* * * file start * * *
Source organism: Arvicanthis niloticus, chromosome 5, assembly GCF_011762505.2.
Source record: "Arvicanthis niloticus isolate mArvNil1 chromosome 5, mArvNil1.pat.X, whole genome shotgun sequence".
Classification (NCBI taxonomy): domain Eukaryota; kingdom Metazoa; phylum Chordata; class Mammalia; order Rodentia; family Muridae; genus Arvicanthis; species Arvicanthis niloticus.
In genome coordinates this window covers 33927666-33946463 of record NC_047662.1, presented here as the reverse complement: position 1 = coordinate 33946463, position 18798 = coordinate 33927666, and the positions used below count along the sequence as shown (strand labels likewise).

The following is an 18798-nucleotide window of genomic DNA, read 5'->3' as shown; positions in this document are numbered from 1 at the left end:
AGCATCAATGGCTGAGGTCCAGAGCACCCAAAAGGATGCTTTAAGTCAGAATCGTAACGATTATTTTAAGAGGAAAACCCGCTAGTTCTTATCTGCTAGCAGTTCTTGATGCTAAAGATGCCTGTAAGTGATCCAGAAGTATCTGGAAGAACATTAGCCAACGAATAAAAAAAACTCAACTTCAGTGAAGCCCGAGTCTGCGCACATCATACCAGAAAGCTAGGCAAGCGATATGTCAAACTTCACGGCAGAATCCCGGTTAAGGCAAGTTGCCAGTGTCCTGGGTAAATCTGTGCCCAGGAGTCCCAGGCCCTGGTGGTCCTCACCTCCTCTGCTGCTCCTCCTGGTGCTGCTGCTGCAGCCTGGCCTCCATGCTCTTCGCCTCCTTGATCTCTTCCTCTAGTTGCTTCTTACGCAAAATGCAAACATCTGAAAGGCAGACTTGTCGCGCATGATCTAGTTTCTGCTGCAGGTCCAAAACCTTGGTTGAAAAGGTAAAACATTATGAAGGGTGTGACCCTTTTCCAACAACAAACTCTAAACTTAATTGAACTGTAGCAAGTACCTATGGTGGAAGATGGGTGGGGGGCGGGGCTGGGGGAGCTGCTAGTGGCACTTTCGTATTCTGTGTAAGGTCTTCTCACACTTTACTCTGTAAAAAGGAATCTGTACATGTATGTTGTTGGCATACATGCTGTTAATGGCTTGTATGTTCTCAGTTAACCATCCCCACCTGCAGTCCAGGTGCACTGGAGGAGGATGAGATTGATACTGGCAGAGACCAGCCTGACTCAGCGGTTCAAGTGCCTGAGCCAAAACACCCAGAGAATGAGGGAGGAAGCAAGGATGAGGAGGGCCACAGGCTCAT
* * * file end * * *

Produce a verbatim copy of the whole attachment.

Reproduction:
Source organism: Arvicanthis niloticus, chromosome 5, assembly GCF_011762505.2.
Source record: "Arvicanthis niloticus isolate mArvNil1 chromosome 5, mArvNil1.pat.X, whole genome shotgun sequence".
Classification (NCBI taxonomy): domain Eukaryota; kingdom Metazoa; phylum Chordata; class Mammalia; order Rodentia; family Muridae; genus Arvicanthis; species Arvicanthis niloticus.
In genome coordinates this window covers 33927666-33946463 of record NC_047662.1, presented here as the reverse complement: position 1 = coordinate 33946463, position 18798 = coordinate 33927666, and the positions used below count along the sequence as shown (strand labels likewise).

The following is an 18798-nucleotide window of genomic DNA, read 5'->3' as shown; positions in this document are numbered from 1 at the left end:
AGCATCAATGGCTGAGGTCCAGAGCACCCAAAAGGATGCTTTAAGTCAGAATCGTAACGATTATTTTAAGAGGAAAACCCGCTAGTTCTTATCTGCTAGCAGTTCTTGATGCTAAAGATGCCTGTAAGTGATCCAGAAGTATCTGGAAGAACATTAGCCAACGAATAAAAAAAACTCAACTTCAGTGAAGCCCGAGTCTGCGCACATCATACCAGAAAGCTAGGCAAGCGATATGTCAAACTTCACGGCAGAATCCCGGTTAAGGCAAGTTGCCAGTGTCCTGGGTAAATCTGTGCCCAGGAGTCCCAGGCCCTGGTGGTCCTCACCTCCTCTGCTGCTCCTCCTGGTGCTGCTGCTGCAGCCTGGCCTCCATGCTCTTCGCCTCCTTGATCTCTTCCTCTAGTTGCTTCTTACGCAAAATGCAAACATCTGAAAGGCAGACTTGTCGCGCATGATCTAGTTTCTGCTGCAGGTCCAAAACCTTGGTTGAAAAGGTAAAACATTATGAAGGGTGTGACCCTTTTCCAACAACAAACTCTAAACTTAATTGAACTGTAGCAAGTACCTATGGTGGAAGATGGGTGGGGGGCGGGGCTGGGGGAGCTGCTAGTGGCACTTTCGTATTCTGTGTAAGGTCTTCTCACACTTTACTCTGTAAAAAGGAATCTGTACATGTATGTTGTTGGCATACATGCTGTTAATGGCTTGTATGTTCTCAGTTAACCATCCCCACCTGCAGTCCAGGTGCACTGGAGGAGGATGAGATTGATACTGGCAGAGACCAGCCTGACTCAGCGGTTCAAGTGCCTGAGCCAAAACACCCAGAGAATGAGGGAGGAAGCAAGGATGAGGAGGGCCACAGGCTCAT